Maybe one way of answering your problem related to the false closure is by saying that the amount that science knows about any given product could be a variable over which companies have control, and that putting the burden of proof on the company would cause them to invest more in research/testing while they are developing a given product. If the burden of proof shifting did cause this greater amount of research, it would not only eliminate the bad actors who may be dumping chemicals in their backyards without knowing the consequences, but it would also, perhaps, cause companies like the silicone breast manufacturers to have research on hand at the time when a suit was brought. Nesson seemed to imply that the evidentiary rule that the Law Lord uses for cases that are on the verge of scientific understanding could have some impact on the focus of the "Lord of Science" beforehand.
A second point to support burden-shifting from a narrative point of view would be that it requires defendants to engage with the narrative-generating machine in an affirmative way, rather than mostly playing defense to disrupt the plaintiff's narrative. I do take your point that people look for closure and are willing to find fault where none may be present, and I'm not sure how to answer that one...do you have further thoughts?
Thanks for engaging me on this. I've got a couple more thoughts...
On the closure front, I think the Law Lord/courts loose a great deal of credibility when they refuse to admit that story i) "It cannot be determined with the current state of knowledge" is sometimes the only reasonable "truth". The unrealistic demand for universal closure on a specific level creates a great deal less closure on a meta-level.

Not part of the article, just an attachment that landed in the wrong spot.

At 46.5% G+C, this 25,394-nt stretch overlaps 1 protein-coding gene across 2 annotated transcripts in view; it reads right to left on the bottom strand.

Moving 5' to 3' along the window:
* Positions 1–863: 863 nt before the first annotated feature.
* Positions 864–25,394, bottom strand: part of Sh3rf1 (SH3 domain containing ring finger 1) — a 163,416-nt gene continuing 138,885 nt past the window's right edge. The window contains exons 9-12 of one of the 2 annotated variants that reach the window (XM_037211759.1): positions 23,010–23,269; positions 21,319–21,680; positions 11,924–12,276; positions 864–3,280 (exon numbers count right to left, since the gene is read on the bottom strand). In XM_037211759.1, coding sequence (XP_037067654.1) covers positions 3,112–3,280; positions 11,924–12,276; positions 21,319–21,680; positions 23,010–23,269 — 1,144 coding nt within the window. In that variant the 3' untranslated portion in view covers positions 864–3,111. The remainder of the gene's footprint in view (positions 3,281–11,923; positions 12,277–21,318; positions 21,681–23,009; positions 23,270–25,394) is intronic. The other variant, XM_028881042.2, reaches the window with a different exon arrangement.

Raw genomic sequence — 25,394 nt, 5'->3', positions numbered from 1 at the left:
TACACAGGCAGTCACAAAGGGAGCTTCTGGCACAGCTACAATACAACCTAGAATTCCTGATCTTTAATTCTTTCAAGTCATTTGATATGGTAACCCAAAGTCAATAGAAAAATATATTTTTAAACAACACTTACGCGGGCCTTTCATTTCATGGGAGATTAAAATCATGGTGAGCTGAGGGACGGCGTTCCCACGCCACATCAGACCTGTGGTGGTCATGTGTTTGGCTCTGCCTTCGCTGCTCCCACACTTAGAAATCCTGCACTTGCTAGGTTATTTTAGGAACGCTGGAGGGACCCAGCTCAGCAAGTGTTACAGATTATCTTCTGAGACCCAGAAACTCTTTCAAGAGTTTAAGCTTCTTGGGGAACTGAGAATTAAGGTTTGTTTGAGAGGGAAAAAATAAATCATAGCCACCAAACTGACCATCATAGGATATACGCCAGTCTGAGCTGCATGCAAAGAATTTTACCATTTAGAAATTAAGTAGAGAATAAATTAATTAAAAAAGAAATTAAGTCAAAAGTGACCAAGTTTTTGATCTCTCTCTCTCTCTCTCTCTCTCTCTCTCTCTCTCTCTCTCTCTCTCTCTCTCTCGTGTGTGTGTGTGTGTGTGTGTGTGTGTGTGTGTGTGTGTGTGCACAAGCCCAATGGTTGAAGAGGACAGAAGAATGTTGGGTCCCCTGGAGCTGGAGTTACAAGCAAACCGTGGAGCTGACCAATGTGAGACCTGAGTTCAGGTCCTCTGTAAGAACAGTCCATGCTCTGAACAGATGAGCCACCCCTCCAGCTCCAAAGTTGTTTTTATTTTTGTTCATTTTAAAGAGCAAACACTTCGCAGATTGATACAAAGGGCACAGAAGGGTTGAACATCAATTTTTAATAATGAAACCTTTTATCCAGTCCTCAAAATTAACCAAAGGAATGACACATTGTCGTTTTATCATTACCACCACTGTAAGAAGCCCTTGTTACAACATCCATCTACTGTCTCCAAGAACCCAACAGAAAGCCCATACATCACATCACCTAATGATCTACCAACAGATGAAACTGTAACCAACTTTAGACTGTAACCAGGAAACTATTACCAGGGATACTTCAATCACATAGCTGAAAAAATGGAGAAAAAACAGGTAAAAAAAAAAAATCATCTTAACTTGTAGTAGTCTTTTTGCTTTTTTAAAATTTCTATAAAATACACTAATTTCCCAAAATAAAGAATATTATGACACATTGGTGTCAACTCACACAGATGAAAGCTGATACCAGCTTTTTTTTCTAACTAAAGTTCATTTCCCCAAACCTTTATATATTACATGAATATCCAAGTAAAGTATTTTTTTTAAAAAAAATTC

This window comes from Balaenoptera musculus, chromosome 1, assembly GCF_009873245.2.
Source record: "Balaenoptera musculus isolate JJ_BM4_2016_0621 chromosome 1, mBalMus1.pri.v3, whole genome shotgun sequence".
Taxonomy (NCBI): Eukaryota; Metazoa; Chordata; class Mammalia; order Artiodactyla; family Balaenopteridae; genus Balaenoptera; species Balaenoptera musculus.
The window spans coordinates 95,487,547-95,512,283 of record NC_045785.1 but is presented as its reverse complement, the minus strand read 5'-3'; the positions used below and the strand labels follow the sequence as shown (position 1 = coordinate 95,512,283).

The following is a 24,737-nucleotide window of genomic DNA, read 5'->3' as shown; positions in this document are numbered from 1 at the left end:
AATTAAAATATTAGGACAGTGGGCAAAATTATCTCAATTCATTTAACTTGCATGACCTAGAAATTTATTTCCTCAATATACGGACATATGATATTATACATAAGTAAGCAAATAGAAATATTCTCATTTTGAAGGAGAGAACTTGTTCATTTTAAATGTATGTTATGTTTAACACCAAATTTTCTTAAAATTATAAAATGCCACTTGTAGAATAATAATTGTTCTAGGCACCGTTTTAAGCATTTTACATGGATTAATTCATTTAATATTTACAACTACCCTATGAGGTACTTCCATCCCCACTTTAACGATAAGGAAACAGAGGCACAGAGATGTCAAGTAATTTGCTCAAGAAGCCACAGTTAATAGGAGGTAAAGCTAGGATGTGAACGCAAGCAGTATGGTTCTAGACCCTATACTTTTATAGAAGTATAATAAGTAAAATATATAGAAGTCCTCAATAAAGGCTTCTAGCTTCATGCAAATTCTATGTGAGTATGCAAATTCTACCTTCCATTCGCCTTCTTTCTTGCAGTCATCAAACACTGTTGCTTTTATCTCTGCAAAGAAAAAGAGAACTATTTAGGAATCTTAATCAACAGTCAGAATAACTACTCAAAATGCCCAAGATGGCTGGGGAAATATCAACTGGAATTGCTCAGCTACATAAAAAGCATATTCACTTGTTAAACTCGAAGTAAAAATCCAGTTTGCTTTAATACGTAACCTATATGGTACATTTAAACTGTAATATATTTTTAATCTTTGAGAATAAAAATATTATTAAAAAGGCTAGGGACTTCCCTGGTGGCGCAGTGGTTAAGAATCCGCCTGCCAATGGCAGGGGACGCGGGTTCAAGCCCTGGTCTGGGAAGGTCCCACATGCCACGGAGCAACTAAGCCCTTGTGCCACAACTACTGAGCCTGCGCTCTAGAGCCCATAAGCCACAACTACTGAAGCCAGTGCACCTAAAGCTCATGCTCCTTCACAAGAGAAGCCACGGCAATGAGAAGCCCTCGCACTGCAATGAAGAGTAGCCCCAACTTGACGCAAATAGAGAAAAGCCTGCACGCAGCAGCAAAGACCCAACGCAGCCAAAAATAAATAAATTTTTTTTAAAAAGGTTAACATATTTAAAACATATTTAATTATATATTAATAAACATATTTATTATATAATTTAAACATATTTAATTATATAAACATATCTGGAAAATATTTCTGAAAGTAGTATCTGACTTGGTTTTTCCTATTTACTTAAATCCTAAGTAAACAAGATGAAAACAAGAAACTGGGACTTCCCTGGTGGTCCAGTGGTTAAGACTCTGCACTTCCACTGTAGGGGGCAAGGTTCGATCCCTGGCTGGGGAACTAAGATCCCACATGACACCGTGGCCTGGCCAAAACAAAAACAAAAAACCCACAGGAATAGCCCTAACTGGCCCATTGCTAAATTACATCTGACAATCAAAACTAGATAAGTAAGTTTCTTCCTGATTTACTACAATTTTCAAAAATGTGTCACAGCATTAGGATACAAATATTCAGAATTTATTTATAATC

I also think you're overestimating the amount of control that companies have over the amount of information they have about their products. Shifting this burden would result in some greater amount of research, but a more common result would likely be that the extra expense of more research would make the potential innovation less economically viable, so society instead of more information on the new products, we simply get fewer new products, fewer new chemicals, fewer new vacinactions. Maybe we think this is a price worth paying, but we need to recognize that we can't just mandate knowledge without cost.
Furthermore, I seriously doubt that any research program would have involved disproving in advance that a new chemical doesn't cause increased risk of leukemia in fetuses when their mothers take hot showers with water contaminated with it. The number of potential maladies and potential variations on how those maladies might be caused borders on the infinite, so I'm not sure that a company would ever be able to gather the kind of knowledge such a burden shift suggests they ought to gather in advance.
Also, much of the knowledge of the Lord of Science gains about products effects on humans consists of knowledge that can be gathered, if at all, only after the product has been placed in widespead use. Science feels safe in telling us that silicone breast implants do not cause autoimmune disorders because the sample set of the thousands upon thousands of people who used the product with no ill effects. If the burden shift subjected the producers to liability until there was sufficient evidence to disprove causation, that evidence could never come to exist.
I'm all for getting rid of the bad actors who dump illegally - they should pay for their crimes and all the harms that those crimes caused, but without some evidence of causation between the harm and the crime, I don't see how this isn't just opportunistic scapegoating. If I dent your fender because I was tailgaiting, I should have to pay the traffic fine and pay for your fender, but I shouldn't have to pay for your therapy sessions unless there's some proof that my hitting you caused the trauma that sent you to the shrink. If the burden of proof is on me to disprove this causation, I don't see how it could be done. Can you think of a way?